Director's message: Mayo Clinic and multiple myeloma

Volume 4, Issue 1, 2015

Summary

Researchers continue strong history of advancing myeloma treatment.

Photograph of Robert B. Diasio, M.D., director, Mayo Clinic Cancer Center

Robert B. Diasio, M.D.

March is Multiple Myeloma Awareness Month, a time to focus attention on a disease that affects about 1.5 percent of all newly diagnosed cancer patients.

According to the National Cancer Institute, 24,000 people will be diagnosed with multiple myeloma in the United States this year, and more than 11,000 will die of it. Since 1975, the overall myeloma incidence has increased by about 1 percent annually. But thanks to better diagnosis and treatment, mortality rates have fallen in recent years.

I'm proud to share that researchers at the Mayo Clinic Cancer Center have long had an important role in developing the understanding of this disease, establishing new definitions for diagnosis, and leading the way to new treatments.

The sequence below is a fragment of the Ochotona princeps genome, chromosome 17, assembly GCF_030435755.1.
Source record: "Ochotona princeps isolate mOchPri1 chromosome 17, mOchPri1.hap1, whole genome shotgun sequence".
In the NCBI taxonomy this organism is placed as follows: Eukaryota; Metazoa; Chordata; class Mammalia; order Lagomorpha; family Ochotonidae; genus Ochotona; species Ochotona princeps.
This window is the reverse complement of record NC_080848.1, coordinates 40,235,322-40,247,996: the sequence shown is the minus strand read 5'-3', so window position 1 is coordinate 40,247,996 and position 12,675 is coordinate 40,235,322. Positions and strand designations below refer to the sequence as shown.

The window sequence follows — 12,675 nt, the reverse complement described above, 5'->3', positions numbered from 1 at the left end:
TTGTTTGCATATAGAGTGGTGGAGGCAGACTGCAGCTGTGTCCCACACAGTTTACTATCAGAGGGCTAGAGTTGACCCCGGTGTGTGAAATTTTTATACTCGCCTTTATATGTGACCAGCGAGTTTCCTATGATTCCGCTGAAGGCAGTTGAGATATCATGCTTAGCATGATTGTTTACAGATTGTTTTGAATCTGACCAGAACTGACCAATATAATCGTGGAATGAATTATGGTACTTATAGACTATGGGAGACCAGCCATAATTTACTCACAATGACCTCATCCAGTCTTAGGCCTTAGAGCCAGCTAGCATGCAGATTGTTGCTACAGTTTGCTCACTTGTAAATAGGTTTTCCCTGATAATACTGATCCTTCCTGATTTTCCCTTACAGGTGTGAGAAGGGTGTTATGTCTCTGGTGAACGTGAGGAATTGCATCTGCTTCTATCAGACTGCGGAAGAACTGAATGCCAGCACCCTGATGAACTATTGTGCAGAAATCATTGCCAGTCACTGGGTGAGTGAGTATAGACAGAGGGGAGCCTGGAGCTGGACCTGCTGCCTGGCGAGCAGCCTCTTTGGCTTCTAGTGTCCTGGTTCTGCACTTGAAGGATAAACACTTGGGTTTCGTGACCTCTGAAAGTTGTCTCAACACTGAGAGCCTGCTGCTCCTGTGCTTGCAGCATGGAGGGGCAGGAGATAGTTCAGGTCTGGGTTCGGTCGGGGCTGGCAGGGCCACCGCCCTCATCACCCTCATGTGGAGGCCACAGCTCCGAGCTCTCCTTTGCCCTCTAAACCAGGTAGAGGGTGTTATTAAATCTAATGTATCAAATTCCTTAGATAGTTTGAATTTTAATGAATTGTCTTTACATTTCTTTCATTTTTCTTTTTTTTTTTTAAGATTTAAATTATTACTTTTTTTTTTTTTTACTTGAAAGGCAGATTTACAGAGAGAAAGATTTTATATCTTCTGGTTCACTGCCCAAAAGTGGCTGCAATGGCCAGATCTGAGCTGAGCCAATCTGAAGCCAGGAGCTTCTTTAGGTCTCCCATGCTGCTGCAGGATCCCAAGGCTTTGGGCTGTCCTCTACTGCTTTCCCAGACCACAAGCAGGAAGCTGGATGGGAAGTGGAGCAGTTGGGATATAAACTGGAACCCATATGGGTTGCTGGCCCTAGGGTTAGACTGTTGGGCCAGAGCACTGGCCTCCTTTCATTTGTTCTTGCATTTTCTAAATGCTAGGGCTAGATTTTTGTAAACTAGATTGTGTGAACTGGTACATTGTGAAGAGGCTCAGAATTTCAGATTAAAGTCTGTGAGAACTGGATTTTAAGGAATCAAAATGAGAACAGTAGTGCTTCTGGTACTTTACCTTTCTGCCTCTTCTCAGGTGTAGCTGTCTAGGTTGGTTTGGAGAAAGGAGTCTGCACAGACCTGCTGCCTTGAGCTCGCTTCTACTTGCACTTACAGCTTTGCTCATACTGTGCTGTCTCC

This work began more than 50 years ago with Robert A. Kyle, M.D., whose groundbreaking work on plasma cell proliferative disorders led him to classify these disorders into three groups:

Dr. Kyle's work changed the way multiple myeloma was treated worldwide.

In this issue of Forefront, we highlight research led by another Mayo Clinic physician, Vincent S. Rajkumar, M.D., a protégé of Dr. Kyle who led the International Myeloma Working Group to update the criteria for diagnosing multiple myeloma. The new criteria promise to revolutionize the diagnosis and treatment of multiple myeloma yet again.

Robert B. Diasio, M.D.
Director, Mayo Clinic Cancer Center
William J. and Charles H. Mayo Professor